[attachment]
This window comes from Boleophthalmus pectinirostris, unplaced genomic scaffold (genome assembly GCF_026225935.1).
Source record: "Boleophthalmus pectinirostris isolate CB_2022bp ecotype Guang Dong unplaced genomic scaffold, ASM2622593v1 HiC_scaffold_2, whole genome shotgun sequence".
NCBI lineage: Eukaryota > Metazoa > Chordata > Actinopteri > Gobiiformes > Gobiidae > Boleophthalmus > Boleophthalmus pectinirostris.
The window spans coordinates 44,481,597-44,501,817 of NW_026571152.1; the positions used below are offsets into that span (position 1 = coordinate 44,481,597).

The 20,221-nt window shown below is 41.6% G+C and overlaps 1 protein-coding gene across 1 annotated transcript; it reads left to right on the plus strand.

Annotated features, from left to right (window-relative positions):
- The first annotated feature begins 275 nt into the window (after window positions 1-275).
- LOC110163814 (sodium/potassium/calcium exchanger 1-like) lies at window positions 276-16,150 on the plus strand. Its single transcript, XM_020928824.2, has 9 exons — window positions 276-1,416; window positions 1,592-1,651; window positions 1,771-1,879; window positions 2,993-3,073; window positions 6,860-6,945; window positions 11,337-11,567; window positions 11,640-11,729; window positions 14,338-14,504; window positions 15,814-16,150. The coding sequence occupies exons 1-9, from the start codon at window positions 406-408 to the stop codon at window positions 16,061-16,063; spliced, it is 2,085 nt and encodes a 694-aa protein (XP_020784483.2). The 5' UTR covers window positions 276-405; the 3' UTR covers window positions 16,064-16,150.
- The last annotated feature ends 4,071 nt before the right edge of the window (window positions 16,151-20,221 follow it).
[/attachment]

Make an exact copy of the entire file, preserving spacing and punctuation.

This window comes from Boleophthalmus pectinirostris, unplaced genomic scaffold (genome assembly GCF_026225935.1).
Source record: "Boleophthalmus pectinirostris isolate CB_2022bp ecotype Guang Dong unplaced genomic scaffold, ASM2622593v1 HiC_scaffold_2, whole genome shotgun sequence".
NCBI lineage: Eukaryota > Metazoa > Chordata > Actinopteri > Gobiiformes > Gobiidae > Boleophthalmus > Boleophthalmus pectinirostris.
The window spans coordinates 44,481,597-44,501,817 of NW_026571152.1; the positions used below are offsets into that span (position 1 = coordinate 44,481,597).

The 20,221-nt window shown below is 41.6% G+C and overlaps 1 protein-coding gene across 1 annotated transcript; it reads left to right on the plus strand.

Annotated features, from left to right (window-relative positions):
- The first annotated feature begins 275 nt into the window (after window positions 1-275).
- LOC110163814 (sodium/potassium/calcium exchanger 1-like) lies at window positions 276-16,150 on the plus strand. Its single transcript, XM_020928824.2, has 9 exons — window positions 276-1,416; window positions 1,592-1,651; window positions 1,771-1,879; window positions 2,993-3,073; window positions 6,860-6,945; window positions 11,337-11,567; window positions 11,640-11,729; window positions 14,338-14,504; window positions 15,814-16,150. The coding sequence occupies exons 1-9, from the start codon at window positions 406-408 to the stop codon at window positions 16,061-16,063; spliced, it is 2,085 nt and encodes a 694-aa protein (XP_020784483.2). The 5' UTR covers window positions 276-405; the 3' UTR covers window positions 16,064-16,150.
- The last annotated feature ends 4,071 nt before the right edge of the window (window positions 16,151-20,221 follow it).